As part of the Innovator of the Year competition two other category awards - Commercial Innovator and Social Innovator, were won by Dr Anna Hine, Aston University, and the team of Prof Peter Mertens, Dr Simon Carpenter, Dr Simon Gubbins and Dr Carrie Batten, The Pirbright Institute, respectively.
The runners-up of Activating Impact were The University of Manchester and The University of Cambridge.
The finalists for Innovator of the Year were:
- Hagan Bayley, University of Oxford - Engineered protein nanopores
- Anna Hine, Aston University - Advancement of protein engineering for global biotechnology/pharma
- Stefan Przyborski, University of Durham - Technology that enhances the value and relevance of cell-based assays for discovery and screening applications
- Ian Graham, University of York - High value chemicals from plants: molecular breeding of pharmaceutical crops
- Peter Mertens, Simon Carpenter, Simon Gubbins and Carrie Batten, The Pirbright Institute - Identification, modelling and control of bluetongue outbreaks in the UK and northern Europe
Most Promising Innovator
- Tim Dafforn and Matthew Hicks, University of Birmingham - A synthetic biology solution to pathogen detection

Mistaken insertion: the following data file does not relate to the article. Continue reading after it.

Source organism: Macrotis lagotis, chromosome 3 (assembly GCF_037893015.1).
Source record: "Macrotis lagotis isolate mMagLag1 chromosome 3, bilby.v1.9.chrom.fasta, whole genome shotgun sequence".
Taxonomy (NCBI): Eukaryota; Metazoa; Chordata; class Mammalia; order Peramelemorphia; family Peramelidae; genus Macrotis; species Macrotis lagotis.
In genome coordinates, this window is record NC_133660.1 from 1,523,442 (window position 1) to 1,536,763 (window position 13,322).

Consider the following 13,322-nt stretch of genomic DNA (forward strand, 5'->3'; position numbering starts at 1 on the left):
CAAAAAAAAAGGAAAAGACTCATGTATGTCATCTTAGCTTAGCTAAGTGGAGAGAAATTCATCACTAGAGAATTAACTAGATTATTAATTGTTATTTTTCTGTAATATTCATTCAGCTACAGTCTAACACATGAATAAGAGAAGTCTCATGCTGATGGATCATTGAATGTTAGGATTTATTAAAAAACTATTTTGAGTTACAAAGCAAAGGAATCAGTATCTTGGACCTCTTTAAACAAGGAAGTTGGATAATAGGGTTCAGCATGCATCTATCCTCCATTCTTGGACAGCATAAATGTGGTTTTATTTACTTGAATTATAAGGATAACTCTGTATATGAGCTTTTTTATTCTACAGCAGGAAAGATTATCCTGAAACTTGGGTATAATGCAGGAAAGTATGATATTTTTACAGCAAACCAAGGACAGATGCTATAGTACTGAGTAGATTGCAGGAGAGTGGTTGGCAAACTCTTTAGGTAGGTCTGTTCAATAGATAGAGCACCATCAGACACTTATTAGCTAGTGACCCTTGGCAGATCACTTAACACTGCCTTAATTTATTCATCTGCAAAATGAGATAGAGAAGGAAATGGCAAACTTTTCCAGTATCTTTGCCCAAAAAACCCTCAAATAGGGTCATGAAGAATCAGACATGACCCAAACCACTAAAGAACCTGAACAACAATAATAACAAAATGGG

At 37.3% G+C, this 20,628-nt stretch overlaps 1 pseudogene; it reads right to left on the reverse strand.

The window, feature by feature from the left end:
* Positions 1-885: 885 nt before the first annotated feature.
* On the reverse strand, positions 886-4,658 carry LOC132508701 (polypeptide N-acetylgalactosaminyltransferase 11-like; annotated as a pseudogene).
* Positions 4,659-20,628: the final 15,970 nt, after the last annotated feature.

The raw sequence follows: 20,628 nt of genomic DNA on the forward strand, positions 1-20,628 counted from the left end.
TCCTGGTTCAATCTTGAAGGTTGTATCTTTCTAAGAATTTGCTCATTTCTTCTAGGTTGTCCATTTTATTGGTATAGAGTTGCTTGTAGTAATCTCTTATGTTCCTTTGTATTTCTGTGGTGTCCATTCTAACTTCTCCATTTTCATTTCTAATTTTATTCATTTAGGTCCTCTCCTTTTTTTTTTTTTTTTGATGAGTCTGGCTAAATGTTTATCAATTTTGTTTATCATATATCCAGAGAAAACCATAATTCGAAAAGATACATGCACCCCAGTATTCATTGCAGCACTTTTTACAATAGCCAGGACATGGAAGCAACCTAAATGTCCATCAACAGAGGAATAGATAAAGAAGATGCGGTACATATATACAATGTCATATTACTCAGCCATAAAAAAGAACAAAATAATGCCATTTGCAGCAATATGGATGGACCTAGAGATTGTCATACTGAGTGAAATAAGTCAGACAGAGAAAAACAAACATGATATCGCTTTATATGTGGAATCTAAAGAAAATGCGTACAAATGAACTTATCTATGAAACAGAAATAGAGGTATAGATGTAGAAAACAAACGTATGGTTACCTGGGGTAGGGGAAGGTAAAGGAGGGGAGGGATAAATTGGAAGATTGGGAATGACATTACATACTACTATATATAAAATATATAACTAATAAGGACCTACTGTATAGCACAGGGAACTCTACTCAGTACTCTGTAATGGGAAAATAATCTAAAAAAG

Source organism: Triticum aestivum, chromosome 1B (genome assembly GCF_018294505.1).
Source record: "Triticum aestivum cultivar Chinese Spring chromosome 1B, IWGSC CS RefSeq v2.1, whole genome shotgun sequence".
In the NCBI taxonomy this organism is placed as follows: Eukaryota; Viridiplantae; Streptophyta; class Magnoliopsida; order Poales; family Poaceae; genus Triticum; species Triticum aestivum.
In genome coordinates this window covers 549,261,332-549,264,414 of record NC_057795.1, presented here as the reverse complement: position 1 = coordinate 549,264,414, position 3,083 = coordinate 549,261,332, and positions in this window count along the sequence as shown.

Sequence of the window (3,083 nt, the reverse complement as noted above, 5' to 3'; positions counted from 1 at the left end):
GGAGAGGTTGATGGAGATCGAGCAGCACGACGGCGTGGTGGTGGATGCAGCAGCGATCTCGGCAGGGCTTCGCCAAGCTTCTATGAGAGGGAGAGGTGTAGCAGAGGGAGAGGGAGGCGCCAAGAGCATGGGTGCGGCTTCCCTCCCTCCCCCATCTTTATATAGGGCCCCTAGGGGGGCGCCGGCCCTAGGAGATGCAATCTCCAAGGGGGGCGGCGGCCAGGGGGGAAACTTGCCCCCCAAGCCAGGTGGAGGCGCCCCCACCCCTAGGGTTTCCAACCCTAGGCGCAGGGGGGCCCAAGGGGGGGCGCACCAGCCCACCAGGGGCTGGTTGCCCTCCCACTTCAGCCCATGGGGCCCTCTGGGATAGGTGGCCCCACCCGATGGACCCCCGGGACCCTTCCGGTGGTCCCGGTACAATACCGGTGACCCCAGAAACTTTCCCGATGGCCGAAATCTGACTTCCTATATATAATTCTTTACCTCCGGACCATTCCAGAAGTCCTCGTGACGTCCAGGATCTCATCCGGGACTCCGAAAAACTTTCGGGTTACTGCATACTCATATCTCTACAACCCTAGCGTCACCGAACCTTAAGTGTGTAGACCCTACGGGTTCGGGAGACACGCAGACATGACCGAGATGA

- Ryan Donnelly, Queen's University Belfast - Hydrogel-forming microneedle arrays for enhanced drug delivery and patient monitoring
The finalists for Activating Impact were:
- The University of Aberdeen (University of Aberdeen Research and Innovation)
- The University of Cambridge (Cambridge Enterprise Ltd, University of Cambridge)
- The University of Edinburgh and The Roslin Institute (Edinburgh Research and Innovation Ltd.)
- The University of Manchester (The University of Manchester Intellectual Property (UMIP), a division of UMI3 Ltd)
- The University of Nottingham (University of Nottingham Technology Transfer Office)
- The University of Oxford (Research Services, University of Oxford)
These images are protected by copyright law and may be used with acknowledgement.
Development of the Pirbright Institute
- Innovators 2013 part one – Anna Hine
- Innovators 2013 part two – Ryan Donnelly
- Innovators 2013 part three – Peter Mertens and team tackle bluetongue disease
- Excellence with Impact competition launched at Fostering Innovation finals
BBSRC invests in world-class bioscience research and training on behalf of the UK public. Our aim is to further scientific knowledge, to promote economic growth, wealth and job creation and to improve quality of life in the UK and beyond.
Funded by Government, and with an annual budget of around £500M (2012-2013), we support research and training in universities and strategically funded institutes. BBSRC research and the people we fund are helping society to meet major challenges, including food security, green energy and healthier, longer lives. Our investments underpin important UK economic sectors, such as farming, food, industrial biotechnology and pharmaceuticals.